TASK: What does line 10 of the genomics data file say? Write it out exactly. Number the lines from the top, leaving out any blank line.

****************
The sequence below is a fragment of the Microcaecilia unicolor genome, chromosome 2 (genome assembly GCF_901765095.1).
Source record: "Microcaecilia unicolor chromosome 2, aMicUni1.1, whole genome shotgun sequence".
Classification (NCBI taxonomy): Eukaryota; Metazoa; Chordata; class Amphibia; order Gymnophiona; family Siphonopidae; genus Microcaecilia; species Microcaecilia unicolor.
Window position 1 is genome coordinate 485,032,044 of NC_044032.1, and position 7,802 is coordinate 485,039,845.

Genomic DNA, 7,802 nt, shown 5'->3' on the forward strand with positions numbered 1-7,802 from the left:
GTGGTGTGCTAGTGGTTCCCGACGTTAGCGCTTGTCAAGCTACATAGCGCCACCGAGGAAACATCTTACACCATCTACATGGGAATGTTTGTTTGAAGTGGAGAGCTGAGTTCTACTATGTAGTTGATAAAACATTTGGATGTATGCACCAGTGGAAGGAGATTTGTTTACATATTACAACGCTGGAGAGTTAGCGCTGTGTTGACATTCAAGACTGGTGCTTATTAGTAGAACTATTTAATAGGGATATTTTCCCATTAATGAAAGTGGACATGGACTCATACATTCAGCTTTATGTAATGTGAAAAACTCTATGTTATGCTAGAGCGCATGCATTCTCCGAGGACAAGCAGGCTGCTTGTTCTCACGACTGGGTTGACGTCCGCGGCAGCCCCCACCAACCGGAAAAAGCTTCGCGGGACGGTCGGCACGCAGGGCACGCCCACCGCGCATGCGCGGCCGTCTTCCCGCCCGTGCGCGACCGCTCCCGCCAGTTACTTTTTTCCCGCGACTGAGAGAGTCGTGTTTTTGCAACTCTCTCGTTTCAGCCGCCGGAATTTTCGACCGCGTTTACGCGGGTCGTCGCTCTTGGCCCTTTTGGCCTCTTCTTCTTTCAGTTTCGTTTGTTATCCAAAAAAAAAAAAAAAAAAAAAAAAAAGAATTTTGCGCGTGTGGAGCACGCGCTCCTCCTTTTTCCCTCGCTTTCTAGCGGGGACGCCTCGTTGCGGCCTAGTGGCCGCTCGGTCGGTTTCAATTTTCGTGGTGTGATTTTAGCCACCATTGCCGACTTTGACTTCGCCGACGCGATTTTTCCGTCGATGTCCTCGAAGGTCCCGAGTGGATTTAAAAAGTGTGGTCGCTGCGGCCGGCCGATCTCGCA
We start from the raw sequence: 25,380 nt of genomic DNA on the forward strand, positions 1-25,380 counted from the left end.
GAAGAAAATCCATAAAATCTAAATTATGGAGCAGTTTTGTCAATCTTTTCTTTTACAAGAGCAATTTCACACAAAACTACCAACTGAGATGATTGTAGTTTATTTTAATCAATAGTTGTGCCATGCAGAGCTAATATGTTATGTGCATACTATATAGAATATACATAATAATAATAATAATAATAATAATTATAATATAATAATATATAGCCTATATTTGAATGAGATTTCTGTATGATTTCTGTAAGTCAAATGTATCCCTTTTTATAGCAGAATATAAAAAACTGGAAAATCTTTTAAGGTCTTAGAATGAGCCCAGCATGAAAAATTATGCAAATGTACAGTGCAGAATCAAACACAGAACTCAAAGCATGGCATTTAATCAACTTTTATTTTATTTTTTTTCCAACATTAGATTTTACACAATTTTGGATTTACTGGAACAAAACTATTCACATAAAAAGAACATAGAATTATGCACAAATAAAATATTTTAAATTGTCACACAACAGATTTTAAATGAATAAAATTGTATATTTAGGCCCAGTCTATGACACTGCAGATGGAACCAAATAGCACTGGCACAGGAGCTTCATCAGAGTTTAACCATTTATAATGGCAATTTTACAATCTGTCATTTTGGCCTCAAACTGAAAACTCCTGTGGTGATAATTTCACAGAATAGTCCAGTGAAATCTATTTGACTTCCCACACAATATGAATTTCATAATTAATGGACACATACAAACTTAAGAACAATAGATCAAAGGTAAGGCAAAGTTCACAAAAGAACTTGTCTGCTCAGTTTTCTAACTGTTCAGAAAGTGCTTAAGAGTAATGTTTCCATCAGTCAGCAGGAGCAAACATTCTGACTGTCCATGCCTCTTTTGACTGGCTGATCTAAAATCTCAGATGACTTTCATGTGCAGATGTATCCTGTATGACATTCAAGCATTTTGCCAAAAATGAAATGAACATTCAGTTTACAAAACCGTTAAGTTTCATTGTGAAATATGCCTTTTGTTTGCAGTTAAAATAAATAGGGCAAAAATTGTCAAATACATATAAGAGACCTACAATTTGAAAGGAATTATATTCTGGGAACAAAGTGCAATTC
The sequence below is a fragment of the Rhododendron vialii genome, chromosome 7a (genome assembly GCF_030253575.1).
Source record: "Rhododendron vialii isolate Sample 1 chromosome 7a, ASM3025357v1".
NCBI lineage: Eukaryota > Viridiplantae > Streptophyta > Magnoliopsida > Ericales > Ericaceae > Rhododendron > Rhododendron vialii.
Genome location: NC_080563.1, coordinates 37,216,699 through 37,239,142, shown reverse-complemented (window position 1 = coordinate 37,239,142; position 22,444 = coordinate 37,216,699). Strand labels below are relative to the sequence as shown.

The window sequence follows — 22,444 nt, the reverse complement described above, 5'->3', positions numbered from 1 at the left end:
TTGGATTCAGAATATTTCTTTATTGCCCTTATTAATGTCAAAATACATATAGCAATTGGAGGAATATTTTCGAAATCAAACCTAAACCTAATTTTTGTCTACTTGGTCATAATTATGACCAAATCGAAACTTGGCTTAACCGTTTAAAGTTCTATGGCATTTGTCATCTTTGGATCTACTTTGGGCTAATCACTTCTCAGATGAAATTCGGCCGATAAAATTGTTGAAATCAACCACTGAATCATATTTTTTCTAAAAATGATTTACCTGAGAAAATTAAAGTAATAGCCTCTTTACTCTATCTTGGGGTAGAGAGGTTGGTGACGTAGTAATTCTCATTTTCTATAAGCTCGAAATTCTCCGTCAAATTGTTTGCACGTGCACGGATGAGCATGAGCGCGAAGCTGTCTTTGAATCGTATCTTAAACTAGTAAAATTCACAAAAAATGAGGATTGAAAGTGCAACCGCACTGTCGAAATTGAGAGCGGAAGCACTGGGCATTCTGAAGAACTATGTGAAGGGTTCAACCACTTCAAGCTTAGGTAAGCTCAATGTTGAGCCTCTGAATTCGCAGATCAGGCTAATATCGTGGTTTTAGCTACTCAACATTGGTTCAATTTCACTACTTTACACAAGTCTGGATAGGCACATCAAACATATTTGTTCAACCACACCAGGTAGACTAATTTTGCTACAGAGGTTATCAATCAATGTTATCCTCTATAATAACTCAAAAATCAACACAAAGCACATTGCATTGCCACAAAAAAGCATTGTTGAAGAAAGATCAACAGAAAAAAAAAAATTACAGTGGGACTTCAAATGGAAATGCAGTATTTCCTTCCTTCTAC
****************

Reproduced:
Source record: "Rhododendron vialii isolate Sample 1 chromosome 7a, ASM3025357v1".